The Dinka alphabet is used by South Sudanese Dinka people. The written Dinka language is based on the ISO basic Latin alphabet, but with some added letters adapted from the International Phonetic Alphabet. The current orthography is derived from the alphabet developed for the southern Sudanese languages at the Rejaf language conference in 1928. Prior to this, several attempts at adapting the Arabic and Latin scripts to the Dinka language were made, but neither effort was met with large success. Christian missionaries were essential to the development of what became the Dinka alphabet.
As you can see, Dinka does not use f, q, s, v, x, and z; and h is used in digraphs only.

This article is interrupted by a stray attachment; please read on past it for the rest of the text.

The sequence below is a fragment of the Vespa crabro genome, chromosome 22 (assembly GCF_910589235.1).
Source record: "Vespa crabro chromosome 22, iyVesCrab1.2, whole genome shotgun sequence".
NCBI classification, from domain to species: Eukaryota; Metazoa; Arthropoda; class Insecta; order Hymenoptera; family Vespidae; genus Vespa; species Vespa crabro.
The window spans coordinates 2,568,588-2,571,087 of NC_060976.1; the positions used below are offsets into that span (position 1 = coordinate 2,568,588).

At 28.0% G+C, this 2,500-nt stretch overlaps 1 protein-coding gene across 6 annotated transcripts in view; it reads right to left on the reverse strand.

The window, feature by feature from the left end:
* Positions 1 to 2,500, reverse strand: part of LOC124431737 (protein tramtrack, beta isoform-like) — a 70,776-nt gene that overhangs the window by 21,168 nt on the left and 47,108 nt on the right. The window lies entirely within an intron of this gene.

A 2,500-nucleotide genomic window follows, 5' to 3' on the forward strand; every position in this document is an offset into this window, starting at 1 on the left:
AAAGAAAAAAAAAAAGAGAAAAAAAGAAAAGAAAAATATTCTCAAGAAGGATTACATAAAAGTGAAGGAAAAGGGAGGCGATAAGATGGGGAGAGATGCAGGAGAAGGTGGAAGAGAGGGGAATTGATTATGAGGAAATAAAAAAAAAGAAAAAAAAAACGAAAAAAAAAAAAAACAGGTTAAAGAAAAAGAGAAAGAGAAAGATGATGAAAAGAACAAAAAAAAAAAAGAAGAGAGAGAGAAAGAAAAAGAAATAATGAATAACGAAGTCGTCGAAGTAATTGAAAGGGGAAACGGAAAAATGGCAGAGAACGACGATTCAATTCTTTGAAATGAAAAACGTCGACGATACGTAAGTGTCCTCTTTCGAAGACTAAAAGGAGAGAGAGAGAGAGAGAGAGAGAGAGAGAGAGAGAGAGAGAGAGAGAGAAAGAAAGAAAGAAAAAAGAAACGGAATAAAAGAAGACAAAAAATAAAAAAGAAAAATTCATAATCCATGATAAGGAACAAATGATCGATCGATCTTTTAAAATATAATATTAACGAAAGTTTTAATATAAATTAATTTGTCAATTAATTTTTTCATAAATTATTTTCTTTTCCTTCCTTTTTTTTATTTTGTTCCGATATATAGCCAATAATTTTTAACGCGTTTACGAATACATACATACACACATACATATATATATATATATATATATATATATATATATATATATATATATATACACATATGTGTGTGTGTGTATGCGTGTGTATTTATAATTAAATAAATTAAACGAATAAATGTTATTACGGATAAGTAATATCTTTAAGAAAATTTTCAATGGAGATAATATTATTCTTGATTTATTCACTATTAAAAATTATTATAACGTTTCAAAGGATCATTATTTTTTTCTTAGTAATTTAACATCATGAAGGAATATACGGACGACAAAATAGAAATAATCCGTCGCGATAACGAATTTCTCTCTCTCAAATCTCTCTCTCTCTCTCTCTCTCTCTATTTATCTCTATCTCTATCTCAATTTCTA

|Alternatives||a||d͏h||e||é, e||é, e||gh, q||i||n͏h||n͏y||ng||o||ó, o||ó, o||t͏h|
|Unicode (hexadecimal)||C4 E4||CB EB||190 25B||190+308 25B+308||194 263||CF EF||14A 14B||D6 F6||186 254||186+308 254+308|
Note that ɛ̈ (open e with trema/umlaut) and ɔ̈ (open o with trema/umlaut) do not exist as precomposed characters in Unicode and must therefore be generated using U+0308, the diaeresis combining diacritic.
Dental consonants are distinguished from alveolar by adding a following h. Otherwise, consonants match with their IPA equivalents, except /ɲ/, which is written as ny; /ɟ/, written j; /j/, written y; and /ɾ/, written r.